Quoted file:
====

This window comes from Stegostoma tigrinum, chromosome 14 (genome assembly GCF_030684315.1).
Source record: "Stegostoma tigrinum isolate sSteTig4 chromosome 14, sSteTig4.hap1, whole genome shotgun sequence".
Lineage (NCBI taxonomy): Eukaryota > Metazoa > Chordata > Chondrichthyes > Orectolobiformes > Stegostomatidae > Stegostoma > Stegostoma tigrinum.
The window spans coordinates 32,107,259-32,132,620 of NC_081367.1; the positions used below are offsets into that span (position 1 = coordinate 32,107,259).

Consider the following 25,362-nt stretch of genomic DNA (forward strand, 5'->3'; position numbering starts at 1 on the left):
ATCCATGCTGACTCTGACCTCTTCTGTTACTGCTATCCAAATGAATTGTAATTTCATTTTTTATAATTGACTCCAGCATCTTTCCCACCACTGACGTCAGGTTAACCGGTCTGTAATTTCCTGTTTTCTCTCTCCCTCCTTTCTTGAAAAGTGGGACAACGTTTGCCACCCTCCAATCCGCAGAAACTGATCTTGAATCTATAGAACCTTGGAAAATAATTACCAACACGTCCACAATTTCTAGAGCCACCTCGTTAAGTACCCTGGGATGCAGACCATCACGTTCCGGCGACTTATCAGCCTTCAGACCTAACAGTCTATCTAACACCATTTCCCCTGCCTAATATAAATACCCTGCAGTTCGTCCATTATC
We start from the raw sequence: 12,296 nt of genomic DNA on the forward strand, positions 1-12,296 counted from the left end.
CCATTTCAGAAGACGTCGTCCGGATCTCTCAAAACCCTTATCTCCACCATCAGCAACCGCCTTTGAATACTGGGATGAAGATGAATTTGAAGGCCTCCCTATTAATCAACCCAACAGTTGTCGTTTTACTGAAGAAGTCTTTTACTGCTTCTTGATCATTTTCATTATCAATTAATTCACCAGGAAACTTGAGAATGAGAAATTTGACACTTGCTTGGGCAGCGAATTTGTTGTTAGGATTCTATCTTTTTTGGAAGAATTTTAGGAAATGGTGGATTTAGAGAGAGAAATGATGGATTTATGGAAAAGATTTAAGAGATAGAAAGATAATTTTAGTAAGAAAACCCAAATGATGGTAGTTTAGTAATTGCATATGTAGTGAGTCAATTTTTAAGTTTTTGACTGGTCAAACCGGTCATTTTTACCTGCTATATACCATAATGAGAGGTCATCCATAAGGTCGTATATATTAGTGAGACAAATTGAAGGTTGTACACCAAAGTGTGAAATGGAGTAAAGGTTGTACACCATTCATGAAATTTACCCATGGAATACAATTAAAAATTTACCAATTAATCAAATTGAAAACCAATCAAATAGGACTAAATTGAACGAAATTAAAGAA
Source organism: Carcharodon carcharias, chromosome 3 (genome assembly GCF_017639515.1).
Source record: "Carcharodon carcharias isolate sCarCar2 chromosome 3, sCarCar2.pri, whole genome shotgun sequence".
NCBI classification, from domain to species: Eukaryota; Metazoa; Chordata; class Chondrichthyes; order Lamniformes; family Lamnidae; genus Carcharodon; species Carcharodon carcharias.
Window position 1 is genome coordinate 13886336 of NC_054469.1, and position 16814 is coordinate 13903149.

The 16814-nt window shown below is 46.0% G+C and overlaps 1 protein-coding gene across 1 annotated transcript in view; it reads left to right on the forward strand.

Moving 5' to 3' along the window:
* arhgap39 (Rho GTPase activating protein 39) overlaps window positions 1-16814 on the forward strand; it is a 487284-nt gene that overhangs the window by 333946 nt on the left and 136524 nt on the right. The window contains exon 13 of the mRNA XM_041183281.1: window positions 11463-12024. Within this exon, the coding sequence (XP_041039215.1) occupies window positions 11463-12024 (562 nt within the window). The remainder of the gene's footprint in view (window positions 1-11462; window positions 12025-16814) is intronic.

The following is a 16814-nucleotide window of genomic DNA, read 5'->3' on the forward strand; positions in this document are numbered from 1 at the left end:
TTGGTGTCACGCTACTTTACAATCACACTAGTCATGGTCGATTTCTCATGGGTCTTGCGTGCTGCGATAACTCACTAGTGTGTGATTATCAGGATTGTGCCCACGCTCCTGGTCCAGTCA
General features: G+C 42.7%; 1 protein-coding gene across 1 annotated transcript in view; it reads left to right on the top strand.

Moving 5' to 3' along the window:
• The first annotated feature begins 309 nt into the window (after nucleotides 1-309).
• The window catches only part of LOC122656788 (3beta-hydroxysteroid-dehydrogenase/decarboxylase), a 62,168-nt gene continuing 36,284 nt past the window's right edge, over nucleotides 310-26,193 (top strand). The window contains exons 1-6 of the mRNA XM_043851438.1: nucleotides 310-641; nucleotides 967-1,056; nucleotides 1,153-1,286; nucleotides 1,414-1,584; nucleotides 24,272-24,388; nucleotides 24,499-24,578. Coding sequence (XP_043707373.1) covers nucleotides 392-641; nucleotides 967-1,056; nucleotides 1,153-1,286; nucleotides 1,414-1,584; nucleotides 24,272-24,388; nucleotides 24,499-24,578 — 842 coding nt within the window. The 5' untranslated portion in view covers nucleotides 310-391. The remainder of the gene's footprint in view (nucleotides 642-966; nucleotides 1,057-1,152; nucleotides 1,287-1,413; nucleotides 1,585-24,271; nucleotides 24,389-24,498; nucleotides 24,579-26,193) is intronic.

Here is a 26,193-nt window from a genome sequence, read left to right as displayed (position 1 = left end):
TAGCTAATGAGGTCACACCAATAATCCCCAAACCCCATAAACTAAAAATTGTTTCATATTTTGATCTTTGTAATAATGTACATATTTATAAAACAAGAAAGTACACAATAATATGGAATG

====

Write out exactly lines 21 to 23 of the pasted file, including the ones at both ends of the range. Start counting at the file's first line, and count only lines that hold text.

• The window catches only part of LOC122656788 (3beta-hydroxysteroid-dehydrogenase/decarboxylase), a 62,168-nt gene continuing 36,284 nt past the window's right edge, over nucleotides 310-26,193 (top strand). The window contains exons 1-6 of the mRNA XM_043851438.1: nucleotides 310-641; nucleotides 967-1,056; nucleotides 1,153-1,286; nucleotides 1,414-1,584; nucleotides 24,272-24,388; nucleotides 24,499-24,578. Coding sequence (XP_043707373.1) covers nucleotides 392-641; nucleotides 967-1,056; nucleotides 1,153-1,286; nucleotides 1,414-1,584; nucleotides 24,272-24,388; nucleotides 24,499-24,578 — 842 coding nt within the window. The 5' untranslated portion in view covers nucleotides 310-391. The remainder of the gene's footprint in view (nucleotides 642-966; nucleotides 1,057-1,152; nucleotides 1,287-1,413; nucleotides 1,585-24,271; nucleotides 24,389-24,498; nucleotides 24,579-26,193) is intronic.

Here is a 26,193-nt window from a genome sequence, read left to right as displayed (position 1 = left end):
TAGCTAATGAGGTCACACCAATAATCCCCAAACCCCATAAACTAAAAATTGTTTCATATTTTGATCTTTGTAATAATGTACATATTTATAAAACAAGAAAGTACACAATAATATGGAATG